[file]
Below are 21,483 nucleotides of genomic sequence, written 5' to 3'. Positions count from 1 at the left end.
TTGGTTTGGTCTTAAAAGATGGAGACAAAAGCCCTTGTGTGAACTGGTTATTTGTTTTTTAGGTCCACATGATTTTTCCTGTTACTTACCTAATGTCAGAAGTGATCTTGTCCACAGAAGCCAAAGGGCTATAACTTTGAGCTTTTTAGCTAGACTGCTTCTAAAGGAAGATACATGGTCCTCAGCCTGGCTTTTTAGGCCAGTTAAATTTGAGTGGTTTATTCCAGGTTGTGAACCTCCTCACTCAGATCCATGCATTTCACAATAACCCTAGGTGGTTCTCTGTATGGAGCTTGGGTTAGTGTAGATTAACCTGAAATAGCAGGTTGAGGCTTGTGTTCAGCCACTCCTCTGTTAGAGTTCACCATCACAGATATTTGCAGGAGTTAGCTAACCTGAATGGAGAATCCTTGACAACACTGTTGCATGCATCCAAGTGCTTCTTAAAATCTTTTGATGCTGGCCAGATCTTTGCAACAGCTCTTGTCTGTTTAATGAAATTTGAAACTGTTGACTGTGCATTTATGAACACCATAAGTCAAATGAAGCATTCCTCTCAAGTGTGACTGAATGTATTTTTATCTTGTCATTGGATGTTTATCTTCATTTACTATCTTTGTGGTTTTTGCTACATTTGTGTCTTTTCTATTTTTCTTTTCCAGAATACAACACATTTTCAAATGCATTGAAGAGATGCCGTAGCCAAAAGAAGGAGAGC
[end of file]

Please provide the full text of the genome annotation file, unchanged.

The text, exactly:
Below are 21,483 nucleotides of genomic sequence, written 5' to 3'. Positions count from 1 at the left end.
TTGGTTTGGTCTTAAAAGATGGAGACAAAAGCCCTTGTGTGAACTGGTTATTTGTTTTTTAGGTCCACATGATTTTTCCTGTTACTTACCTAATGTCAGAAGTGATCTTGTCCACAGAAGCCAAAGGGCTATAACTTTGAGCTTTTTAGCTAGACTGCTTCTAAAGGAAGATACATGGTCCTCAGCCTGGCTTTTTAGGCCAGTTAAATTTGAGTGGTTTATTCCAGGTTGTGAACCTCCTCACTCAGATCCATGCATTTCACAATAACCCTAGGTGGTTCTCTGTATGGAGCTTGGGTTAGTGTAGATTAACCTGAAATAGCAGGTTGAGGCTTGTGTTCAGCCACTCCTCTGTTAGAGTTCACCATCACAGATATTTGCAGGAGTTAGCTAACCTGAATGGAGAATCCTTGACAACACTGTTGCATGCATCCAAGTGCTTCTTAAAATCTTTTGATGCTGGCCAGATCTTTGCAACAGCTCTTGTCTGTTTAATGAAATTTGAAACTGTTGACTGTGCATTTATGAACACCATAAGTCAAATGAAGCATTCCTCTCAAGTGTGACTGAATGTATTTTTATCTTGTCATTGGATGTTTATCTTCATTTACTATCTTTGTGGTTTTTGCTACATTTGTGTCTTTTCTATTTTTCTTTTCCAGAATACAACACATTTTCAAATGCATTGAAGAGATGCCGTAGCCAAAAGAAGGAGAGC